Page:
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Chopped produce initiative brings greens from farm to school

Photo credit: Roger W. Winstead

Collards and cabbages from farms in Warren County are finding their way back into nearby school cafeterias, thanks to Working Landscape’s Chopped Produce Initiative. The initiative purchases greens from three local farmers; chops the greens in their certified processing facility and then delivers them to customers’ cafeterias.

New Infrastructure for a Local Food System

In 2010-2011, Working Landscape’s founders, Carla Norwood and Gabriel Cumming, completed a participatory research project using the Community Voice Method. Many Warren County community members expressed a need to build farm-to-fork infrastructure.

Many farmers in the area still depend on tobacco as a primary cash crop, however, it no longer provides the strong returns it did in the 20th century. The number of farms in the area is shrinking, and many farmers are actively seeking new sources of revenue. Though the prospect of relocalizing the food system is appealing for the predominantly rural county, a lack of key infrastructure makes it hard for farmers to meet the growing demand for local produce.

Direct sale of produce at farmers’ markets is incredibly labor intensive, and only a small segment of consumers are willing to process raw produce themselves. Farmers often prefer to grow on contract, where someone has already agreed to purchase a crop before they invest resources into bringing it to harvest. In order for vegetables to become an important revenue source for Warren County farmers, someone else would need to help with the marketing and processing challenge.

This is where the Chopped Produce Initiative comes in. They transformed an abandoned cotton gin into a certified vegetable processing facility. The new facility is complete with professional cabbage and collard chopping machines and ample refrigeration space. With this infrastructure in place, local produce can be efficiently turned into bags of pre-cut greens, ready to wash, cook and serve. These bags of greens were tailored to meet the needs of school cafeterias, some of the biggest food consumers in the area.

Connecting Farms and Schools

When school systems start buying food from local farmers, it can have a significant impact on the local economy. Inspired by the success of New North Florida Cooperative’s farm to school initiative, local grower and agricultural teacher Victor Hunt brought the idea for the Chopped Produce Initiative to Working Landscapes.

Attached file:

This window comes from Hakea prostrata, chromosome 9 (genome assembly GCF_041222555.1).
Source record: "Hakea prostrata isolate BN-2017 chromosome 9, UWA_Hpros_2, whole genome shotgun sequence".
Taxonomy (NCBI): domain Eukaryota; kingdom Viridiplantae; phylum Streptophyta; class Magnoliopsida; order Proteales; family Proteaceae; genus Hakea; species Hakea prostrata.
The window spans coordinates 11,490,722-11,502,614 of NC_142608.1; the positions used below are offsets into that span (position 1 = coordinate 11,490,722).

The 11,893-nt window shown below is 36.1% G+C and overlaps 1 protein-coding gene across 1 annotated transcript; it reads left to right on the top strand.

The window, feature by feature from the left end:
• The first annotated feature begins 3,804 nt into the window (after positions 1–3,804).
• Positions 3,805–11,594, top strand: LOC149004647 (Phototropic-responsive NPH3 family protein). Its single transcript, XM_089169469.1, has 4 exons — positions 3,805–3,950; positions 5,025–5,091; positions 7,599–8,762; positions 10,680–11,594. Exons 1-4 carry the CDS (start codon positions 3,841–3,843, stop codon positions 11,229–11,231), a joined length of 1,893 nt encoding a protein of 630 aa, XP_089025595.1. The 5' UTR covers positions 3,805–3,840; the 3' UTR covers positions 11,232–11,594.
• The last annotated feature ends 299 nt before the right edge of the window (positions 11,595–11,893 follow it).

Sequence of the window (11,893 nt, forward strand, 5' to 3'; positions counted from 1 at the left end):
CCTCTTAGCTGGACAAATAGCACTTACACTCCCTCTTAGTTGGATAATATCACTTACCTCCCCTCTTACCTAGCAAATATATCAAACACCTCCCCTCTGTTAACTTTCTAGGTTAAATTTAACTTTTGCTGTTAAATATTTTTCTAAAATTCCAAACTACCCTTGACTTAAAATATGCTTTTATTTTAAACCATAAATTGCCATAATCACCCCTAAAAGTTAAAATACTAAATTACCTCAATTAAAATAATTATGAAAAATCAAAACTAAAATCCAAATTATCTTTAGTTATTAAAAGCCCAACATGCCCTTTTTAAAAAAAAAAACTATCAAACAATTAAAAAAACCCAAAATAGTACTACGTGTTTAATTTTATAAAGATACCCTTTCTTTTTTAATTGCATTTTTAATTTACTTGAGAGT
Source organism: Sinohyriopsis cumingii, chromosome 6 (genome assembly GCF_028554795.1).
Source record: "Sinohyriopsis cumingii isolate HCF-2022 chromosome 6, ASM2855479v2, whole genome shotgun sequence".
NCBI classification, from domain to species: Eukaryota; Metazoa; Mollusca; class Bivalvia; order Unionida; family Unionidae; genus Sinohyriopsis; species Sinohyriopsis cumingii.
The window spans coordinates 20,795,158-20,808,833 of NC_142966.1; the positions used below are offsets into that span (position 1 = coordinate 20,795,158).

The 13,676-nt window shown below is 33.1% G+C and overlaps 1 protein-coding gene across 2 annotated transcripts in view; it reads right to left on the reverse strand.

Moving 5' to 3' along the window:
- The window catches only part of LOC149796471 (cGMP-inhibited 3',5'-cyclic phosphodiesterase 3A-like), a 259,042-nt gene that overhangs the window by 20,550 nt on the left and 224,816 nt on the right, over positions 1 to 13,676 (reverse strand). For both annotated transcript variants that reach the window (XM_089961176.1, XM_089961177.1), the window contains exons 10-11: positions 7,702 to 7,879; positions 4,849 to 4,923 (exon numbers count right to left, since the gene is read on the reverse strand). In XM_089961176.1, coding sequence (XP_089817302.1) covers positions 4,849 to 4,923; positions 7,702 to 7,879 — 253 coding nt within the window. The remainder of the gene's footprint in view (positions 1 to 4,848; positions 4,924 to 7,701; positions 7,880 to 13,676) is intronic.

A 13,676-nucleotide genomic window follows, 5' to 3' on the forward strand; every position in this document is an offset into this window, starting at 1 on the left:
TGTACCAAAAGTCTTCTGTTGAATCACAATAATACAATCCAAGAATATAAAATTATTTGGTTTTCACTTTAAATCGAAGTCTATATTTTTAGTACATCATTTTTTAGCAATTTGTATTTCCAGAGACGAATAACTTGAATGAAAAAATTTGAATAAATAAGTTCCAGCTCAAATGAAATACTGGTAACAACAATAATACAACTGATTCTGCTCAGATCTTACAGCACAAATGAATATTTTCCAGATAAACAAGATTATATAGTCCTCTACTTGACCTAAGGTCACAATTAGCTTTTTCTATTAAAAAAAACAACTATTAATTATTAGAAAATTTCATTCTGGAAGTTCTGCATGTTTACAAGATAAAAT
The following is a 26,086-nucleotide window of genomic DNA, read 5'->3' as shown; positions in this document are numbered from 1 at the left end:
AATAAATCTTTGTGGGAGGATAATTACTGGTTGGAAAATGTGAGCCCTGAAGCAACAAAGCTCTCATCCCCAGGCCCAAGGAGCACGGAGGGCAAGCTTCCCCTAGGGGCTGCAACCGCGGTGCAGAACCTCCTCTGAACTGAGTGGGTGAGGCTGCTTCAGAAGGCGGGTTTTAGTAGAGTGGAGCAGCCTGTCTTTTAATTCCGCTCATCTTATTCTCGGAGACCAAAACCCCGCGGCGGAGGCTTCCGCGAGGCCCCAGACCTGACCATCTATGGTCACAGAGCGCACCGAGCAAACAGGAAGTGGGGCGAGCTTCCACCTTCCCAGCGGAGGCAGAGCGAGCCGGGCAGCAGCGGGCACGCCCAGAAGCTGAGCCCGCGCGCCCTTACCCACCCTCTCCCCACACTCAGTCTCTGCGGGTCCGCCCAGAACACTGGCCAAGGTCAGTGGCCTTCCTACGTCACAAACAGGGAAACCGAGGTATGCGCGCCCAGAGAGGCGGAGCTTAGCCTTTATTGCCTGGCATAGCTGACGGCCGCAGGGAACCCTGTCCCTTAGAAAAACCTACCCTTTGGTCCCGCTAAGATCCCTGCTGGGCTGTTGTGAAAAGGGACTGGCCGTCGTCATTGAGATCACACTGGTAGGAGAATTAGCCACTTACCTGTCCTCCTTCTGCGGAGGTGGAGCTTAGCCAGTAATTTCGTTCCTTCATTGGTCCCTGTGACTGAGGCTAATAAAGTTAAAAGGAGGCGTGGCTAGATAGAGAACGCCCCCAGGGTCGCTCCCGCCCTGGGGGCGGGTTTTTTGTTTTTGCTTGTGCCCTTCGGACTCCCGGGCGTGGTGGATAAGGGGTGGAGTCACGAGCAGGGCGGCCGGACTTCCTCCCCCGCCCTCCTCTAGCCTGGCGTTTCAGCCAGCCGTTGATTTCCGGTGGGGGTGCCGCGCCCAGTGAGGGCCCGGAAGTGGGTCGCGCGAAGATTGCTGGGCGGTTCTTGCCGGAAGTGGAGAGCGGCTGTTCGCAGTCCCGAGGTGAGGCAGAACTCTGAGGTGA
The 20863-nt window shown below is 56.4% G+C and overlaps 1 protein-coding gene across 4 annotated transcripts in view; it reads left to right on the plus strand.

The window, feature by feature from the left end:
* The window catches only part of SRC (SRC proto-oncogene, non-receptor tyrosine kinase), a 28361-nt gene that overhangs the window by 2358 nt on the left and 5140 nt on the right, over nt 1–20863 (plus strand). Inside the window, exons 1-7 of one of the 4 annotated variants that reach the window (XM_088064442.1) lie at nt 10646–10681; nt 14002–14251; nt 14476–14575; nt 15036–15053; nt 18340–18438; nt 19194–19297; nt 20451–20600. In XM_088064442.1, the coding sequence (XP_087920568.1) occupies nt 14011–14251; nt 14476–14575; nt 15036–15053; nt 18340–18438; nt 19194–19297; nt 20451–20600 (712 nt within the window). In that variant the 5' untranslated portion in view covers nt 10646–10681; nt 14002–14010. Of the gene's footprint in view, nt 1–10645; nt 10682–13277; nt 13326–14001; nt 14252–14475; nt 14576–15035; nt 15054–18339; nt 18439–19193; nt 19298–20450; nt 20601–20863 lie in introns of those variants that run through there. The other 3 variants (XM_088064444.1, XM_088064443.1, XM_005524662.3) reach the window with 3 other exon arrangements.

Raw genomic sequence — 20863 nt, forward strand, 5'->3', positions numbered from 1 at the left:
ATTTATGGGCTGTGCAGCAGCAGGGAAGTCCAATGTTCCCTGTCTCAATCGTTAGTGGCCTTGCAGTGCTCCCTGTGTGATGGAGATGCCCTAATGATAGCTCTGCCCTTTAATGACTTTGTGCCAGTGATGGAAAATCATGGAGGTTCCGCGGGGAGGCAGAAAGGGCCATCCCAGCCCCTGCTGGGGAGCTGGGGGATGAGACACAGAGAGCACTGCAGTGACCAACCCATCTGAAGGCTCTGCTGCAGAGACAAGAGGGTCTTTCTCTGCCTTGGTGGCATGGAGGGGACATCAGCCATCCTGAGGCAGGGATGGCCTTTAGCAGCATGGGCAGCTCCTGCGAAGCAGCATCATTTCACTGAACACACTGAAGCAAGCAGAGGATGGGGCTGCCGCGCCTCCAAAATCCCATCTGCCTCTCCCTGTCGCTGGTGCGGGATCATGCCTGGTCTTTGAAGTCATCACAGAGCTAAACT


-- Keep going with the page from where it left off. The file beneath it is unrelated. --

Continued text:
From the beginning, the Chopped Produce Initiative partnered closely with Warren County Schools’ Nutrition Program. They worked with a local Child Nutrition Director to develop the right kind of products for school cafeterias. The initiative’s chopped cabbage and collards satisfy school systems’ dark leafy green requirements and are identical to what cafeteria workers are used to receiving from large food distributors.

They had no trouble finding three local farmers who were happy to have a local customer willing to purchase large amounts of collards and cabbage on contract. Initiative staff worked with these farmers to become Good Agricultural Practices (GAP) certified, a required certification to sell to a school system. The first harvest came in November 2013, and a few days later, Warren County school children enjoyed fresh, local greens in their cafeteria for the first time in decades.

Since then, the initiative has grown steadily. In the 2014-2015 season, they purchased almost 19,000 pounds of cabbage and collards from their three farmers. They processed and delivered these greens to seven nearby school districts. They have also partnered with Farmer FoodShare and FreshPoint Food Distributor to deliver their produce to two childcare centers, as well as UNC Chapel Hill. Their goal is to grow sales to 60,000 pounds by next February.

In addition to supporting farmers, the initiative also employs twelve local residents in the processing facility, including a few high school students. Instead of sending their food budget to large, multi-national corporations, local school systems are putting a portion of that money right back into their community.

Room to Grow

The Chopped Produce Initiative is still in its infancy, with plenty of room to grow. Their three farmers will happily supply more vegetables, and they already have other farmers excited to participate if demand outpaces supply. More potential customers contact them each season, but a lack of refrigerated transport vehicles limits how far their greens can travel. If they can secure funds to purchase a refrigerated van, their potential customer base expands enormously.

They are still streamlining their chopped collard and cabbage production process, but program director Tim Williams is already exploring other market opportunities. He knows there is a huge demand for pre-washed romaine lettuce in school cafeterias, but their facility does not yet have the capacity to offer pre-washed products.

The initiative is part of Working Landscape’s larger effort to build more sustainable livelihoods in Warren County through stewardship of natural and cultural assets. In addition to the processing center, they have also created Warren FoodWorks, a gathering space, cafe, bakery, store and community kitchen. Instead of tossing out extra pieces of meat or veggies, chefs at the cafe transform them into nutritious soup stock. This summer, the cafe is beginning to offer takeaway dinners and desserts.

In addition to offering locally-sourced meat, produce and meals direct to customers, FoodWorks also offers a shared-use commercial kitchen for local food entrepreneurs to rent. These chefs and bakers could grow into major customers for other local farmers. Rebuilding a local food system is a slow process, but Working Landscape’s efforts in Warren County are already beginning to bear fruit.